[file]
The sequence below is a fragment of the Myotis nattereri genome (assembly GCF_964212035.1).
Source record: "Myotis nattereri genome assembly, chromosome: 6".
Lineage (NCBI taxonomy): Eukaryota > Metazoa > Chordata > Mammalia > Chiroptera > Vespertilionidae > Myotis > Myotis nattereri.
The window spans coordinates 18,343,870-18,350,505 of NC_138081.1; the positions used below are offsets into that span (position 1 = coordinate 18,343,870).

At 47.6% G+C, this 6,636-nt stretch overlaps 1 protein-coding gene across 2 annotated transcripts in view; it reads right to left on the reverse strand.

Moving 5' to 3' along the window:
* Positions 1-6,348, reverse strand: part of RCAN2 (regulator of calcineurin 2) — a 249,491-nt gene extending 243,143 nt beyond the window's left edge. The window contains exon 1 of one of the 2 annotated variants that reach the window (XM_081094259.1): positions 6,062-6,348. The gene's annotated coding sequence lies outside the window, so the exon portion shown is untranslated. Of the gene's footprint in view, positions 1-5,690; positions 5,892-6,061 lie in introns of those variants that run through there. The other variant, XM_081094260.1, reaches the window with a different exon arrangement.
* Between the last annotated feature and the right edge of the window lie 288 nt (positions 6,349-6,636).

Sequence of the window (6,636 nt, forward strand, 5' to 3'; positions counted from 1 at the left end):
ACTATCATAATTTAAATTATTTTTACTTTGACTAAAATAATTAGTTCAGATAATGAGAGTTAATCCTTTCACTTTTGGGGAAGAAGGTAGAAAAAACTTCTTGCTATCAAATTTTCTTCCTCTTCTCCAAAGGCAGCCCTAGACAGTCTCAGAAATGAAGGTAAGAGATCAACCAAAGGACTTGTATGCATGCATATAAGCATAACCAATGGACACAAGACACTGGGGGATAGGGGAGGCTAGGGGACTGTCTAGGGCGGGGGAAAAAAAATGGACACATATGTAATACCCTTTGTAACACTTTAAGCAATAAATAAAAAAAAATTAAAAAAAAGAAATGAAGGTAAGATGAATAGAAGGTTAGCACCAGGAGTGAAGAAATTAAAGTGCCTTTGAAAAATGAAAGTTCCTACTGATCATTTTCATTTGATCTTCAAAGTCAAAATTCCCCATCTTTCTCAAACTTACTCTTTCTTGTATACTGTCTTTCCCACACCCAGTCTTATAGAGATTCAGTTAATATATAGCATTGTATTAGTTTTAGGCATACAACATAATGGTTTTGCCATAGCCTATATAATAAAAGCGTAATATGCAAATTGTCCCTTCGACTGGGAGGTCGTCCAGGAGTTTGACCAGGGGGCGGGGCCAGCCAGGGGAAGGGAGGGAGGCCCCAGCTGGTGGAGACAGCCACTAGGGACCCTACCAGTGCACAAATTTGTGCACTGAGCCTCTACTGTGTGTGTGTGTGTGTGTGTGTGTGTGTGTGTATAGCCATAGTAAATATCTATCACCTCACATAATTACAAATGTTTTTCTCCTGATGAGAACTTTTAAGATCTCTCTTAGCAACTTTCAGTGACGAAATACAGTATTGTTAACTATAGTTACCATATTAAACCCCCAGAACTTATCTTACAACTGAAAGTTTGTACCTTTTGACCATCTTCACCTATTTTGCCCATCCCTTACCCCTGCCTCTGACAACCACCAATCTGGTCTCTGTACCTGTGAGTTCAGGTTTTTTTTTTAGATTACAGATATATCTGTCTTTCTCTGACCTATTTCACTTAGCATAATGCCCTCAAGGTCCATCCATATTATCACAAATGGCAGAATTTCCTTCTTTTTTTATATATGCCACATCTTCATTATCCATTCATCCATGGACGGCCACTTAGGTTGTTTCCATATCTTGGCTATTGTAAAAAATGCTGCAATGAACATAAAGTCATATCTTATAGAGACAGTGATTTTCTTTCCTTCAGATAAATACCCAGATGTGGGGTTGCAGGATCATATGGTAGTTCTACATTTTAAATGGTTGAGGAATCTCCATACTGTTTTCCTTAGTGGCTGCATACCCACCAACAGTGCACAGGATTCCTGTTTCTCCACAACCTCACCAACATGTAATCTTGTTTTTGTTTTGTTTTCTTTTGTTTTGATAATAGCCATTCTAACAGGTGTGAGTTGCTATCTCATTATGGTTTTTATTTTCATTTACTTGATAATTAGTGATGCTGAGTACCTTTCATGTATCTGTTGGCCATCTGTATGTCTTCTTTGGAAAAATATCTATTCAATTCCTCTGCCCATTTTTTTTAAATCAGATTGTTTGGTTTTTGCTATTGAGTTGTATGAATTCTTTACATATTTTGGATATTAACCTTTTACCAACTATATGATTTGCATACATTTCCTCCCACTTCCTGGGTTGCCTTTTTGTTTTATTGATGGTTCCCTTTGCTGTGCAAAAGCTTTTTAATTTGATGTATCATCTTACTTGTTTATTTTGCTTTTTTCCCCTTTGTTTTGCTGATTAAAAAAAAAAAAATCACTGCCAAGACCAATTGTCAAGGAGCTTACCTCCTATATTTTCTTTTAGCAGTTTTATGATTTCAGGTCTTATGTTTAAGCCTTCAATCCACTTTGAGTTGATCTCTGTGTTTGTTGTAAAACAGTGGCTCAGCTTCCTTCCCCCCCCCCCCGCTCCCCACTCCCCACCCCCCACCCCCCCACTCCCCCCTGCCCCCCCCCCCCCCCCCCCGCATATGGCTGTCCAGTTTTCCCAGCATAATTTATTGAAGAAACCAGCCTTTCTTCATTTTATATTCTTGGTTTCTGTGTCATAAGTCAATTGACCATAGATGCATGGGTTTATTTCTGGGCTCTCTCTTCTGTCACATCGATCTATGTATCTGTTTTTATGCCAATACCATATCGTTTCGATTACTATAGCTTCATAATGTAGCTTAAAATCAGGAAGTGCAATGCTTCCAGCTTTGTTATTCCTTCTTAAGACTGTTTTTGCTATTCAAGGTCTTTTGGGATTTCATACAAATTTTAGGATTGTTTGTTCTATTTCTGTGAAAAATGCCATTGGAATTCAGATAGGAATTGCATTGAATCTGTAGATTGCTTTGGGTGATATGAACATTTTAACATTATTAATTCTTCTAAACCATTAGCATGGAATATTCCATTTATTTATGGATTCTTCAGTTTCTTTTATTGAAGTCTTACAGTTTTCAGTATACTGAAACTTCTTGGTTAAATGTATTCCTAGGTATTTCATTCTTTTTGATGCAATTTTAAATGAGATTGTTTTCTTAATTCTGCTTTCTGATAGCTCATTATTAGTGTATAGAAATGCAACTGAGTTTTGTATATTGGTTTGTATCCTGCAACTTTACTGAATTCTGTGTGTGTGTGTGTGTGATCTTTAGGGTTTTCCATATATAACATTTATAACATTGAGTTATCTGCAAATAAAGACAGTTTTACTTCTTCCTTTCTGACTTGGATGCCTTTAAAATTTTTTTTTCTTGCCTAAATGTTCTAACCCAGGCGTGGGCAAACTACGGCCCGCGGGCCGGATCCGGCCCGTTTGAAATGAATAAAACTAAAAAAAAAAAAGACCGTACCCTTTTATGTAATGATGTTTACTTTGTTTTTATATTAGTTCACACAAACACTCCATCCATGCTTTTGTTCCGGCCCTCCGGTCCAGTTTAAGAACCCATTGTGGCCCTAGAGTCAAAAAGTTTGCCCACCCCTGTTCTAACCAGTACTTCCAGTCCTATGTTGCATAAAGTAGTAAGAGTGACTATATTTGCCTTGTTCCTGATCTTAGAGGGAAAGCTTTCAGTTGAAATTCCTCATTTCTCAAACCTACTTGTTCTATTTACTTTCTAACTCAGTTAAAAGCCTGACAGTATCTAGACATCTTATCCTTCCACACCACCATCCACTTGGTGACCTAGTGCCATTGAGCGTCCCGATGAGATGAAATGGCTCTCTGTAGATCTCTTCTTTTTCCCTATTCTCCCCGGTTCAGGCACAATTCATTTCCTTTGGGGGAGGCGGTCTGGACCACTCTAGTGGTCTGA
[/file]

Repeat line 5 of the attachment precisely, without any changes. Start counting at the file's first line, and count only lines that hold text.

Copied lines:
At 47.6% G+C, this 6,636-nt stretch overlaps 1 protein-coding gene across 2 annotated transcripts in view; it reads right to left on the reverse strand.